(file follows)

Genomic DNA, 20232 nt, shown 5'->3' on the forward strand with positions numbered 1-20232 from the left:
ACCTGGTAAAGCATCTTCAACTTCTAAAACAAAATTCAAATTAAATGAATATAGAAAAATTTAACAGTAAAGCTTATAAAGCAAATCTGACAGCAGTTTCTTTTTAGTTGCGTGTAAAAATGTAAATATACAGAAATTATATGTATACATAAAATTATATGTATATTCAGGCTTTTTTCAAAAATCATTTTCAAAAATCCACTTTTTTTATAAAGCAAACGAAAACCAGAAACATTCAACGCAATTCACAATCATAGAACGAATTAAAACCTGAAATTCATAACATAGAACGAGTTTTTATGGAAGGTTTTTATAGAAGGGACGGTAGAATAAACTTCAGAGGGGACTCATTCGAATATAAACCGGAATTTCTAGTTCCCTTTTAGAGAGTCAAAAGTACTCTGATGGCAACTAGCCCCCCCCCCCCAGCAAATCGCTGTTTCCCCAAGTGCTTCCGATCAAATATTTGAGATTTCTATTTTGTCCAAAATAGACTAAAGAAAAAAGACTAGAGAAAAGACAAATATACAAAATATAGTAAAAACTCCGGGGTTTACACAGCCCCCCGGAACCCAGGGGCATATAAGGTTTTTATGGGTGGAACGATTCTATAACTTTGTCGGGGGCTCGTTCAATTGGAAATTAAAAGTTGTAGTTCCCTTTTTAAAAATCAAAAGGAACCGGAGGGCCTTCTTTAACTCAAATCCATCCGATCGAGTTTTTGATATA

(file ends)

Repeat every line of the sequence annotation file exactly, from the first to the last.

Genomic DNA, 20232 nt, shown 5'->3' on the forward strand with positions numbered 1-20232 from the left:
ACCTGGTAAAGCATCTTCAACTTCTAAAACAAAATTCAAATTAAATGAATATAGAAAAATTTAACAGTAAAGCTTATAAAGCAAATCTGACAGCAGTTTCTTTTTAGTTGCGTGTAAAAATGTAAATATACAGAAATTATATGTATACATAAAATTATATGTATATTCAGGCTTTTTTCAAAAATCATTTTCAAAAATCCACTTTTTTTATAAAGCAAACGAAAACCAGAAACATTCAACGCAATTCACAATCATAGAACGAATTAAAACCTGAAATTCATAACATAGAACGAGTTTTTATGGAAGGTTTTTATAGAAGGGACGGTAGAATAAACTTCAGAGGGGACTCATTCGAATATAAACCGGAATTTCTAGTTCCCTTTTAGAGAGTCAAAAGTACTCTGATGGCAACTAGCCCCCCCCCCCCAGCAAATCGCTGTTTCCCCAAGTGCTTCCGATCAAATATTTGAGATTTCTATTTTGTCCAAAATAGACTAAAGAAAAAAGACTAGAGAAAAGACAAATATACAAAATATAGTAAAAACTCCGGGGTTTACACAGCCCCCCGGAACCCAGGGGCATATAAGGTTTTTATGGGTGGAACGATTCTATAACTTTGTCGGGGGCTCGTTCAATTGGAAATTAAAAGTTGTAGTTCCCTTTTTAAAAATCAAAAGGAACCGGAGGGCCTTCTTTAACTCAAATCCATCCGATCGAGTTTTTGATATA